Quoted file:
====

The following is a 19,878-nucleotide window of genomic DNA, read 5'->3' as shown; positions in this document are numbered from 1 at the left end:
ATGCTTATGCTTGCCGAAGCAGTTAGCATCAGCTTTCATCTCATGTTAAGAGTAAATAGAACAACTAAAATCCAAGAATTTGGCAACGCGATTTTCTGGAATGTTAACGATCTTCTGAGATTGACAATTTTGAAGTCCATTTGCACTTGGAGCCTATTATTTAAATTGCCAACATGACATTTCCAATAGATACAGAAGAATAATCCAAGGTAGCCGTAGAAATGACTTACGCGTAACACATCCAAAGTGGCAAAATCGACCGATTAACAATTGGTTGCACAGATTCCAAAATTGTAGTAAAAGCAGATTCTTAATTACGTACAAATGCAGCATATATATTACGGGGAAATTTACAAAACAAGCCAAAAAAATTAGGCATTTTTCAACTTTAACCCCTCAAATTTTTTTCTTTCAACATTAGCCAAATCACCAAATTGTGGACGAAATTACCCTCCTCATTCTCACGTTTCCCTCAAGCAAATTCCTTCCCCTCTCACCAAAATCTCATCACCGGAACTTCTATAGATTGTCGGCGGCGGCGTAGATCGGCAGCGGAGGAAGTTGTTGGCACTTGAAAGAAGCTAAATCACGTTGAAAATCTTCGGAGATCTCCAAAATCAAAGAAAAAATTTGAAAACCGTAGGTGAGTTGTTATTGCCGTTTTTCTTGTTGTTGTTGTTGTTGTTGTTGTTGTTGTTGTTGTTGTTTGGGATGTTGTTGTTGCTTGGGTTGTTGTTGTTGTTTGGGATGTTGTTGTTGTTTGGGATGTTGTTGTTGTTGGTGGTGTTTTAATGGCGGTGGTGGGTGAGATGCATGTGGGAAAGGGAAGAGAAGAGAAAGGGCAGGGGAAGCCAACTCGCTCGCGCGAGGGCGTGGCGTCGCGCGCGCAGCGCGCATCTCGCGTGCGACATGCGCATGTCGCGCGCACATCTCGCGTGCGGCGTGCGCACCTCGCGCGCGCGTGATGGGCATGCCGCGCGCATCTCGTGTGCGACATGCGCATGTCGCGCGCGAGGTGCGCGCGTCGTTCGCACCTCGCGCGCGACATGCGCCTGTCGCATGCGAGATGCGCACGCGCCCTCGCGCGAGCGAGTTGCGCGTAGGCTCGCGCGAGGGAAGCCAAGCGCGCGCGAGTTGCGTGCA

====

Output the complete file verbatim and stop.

The following is a 19,878-nucleotide window of genomic DNA, read 5'->3' as shown; positions in this document are numbered from 1 at the left end:
ATGCTTATGCTTGCCGAAGCAGTTAGCATCAGCTTTCATCTCATGTTAAGAGTAAATAGAACAACTAAAATCCAAGAATTTGGCAACGCGATTTTCTGGAATGTTAACGATCTTCTGAGATTGACAATTTTGAAGTCCATTTGCACTTGGAGCCTATTATTTAAATTGCCAACATGACATTTCCAATAGATACAGAAGAATAATCCAAGGTAGCCGTAGAAATGACTTACGCGTAACACATCCAAAGTGGCAAAATCGACCGATTAACAATTGGTTGCACAGATTCCAAAATTGTAGTAAAAGCAGATTCTTAATTACGTACAAATGCAGCATATATATTACGGGGAAATTTACAAAACAAGCCAAAAAAATTAGGCATTTTTCAACTTTAACCCCTCAAATTTTTTTCTTTCAACATTAGCCAAATCACCAAATTGTGGACGAAATTACCCTCCTCATTCTCACGTTTCCCTCAAGCAAATTCCTTCCCCTCTCACCAAAATCTCATCACCGGAACTTCTATAGATTGTCGGCGGCGGCGTAGATCGGCAGCGGAGGAAGTTGTTGGCACTTGAAAGAAGCTAAATCACGTTGAAAATCTTCGGAGATCTCCAAAATCAAAGAAAAAATTTGAAAACCGTAGGTGAGTTGTTATTGCCGTTTTTCTTGTTGTTGTTGTTGTTGTTGTTGTTGTTGTTGTTGTTGTTTGGGATGTTGTTGTTGCTTGGGTTGTTGTTGTTGTTTGGGATGTTGTTGTTGTTTGGGATGTTGTTGTTGTTGGTGGTGTTTTAATGGCGGTGGTGGGTGAGATGCATGTGGGAAAGGGAAGAGAAGAGAAAGGGCAGGGGAAGCCAACTCGCTCGCGCGAGGGCGTGGCGTCGCGCGCGCAGCGCGCATCTCGCGTGCGACATGCGCATGTCGCGCGCACATCTCGCGTGCGGCGTGCGCACCTCGCGCGCGCGTGATGGGCATGCCGCGCGCATCTCGTGTGCGACATGCGCATGTCGCGCGCGAGGTGCGCGCGTCGTTCGCACCTCGCGCGCGACATGCGCCTGTCGCATGCGAGATGCGCACGCGCCCTCGCGCGAGCGAGTTGCGCGTAGGCTCGCGCGAGGGAAGCCAAGCGCGCGCGAGTTGCGTGCA